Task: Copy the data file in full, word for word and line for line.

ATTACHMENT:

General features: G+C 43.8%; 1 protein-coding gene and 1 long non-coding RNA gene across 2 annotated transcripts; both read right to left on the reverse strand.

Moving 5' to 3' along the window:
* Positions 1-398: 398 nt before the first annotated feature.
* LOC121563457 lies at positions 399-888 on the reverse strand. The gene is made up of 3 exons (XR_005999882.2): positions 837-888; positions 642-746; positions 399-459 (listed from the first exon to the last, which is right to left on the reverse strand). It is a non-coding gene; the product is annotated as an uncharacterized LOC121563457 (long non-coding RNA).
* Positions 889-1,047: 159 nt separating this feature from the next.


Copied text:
General features: G+C 43.8%; 1 protein-coding gene and 1 long non-coding RNA gene across 2 annotated transcripts; both read right to left on the reverse strand.

Moving 5' to 3' along the window:
* Positions 1-398: 398 nt before the first annotated feature.
* LOC121563457 lies at positions 399-888 on the reverse strand. The gene is made up of 3 exons (XR_005999882.2): positions 837-888; positions 642-746; positions 399-459 (listed from the first exon to the last, which is right to left on the reverse strand). It is a non-coding gene; the product is annotated as an uncharacterized LOC121563457 (long non-coding RNA).
* Positions 889-1,047: 159 nt separating this feature from the next.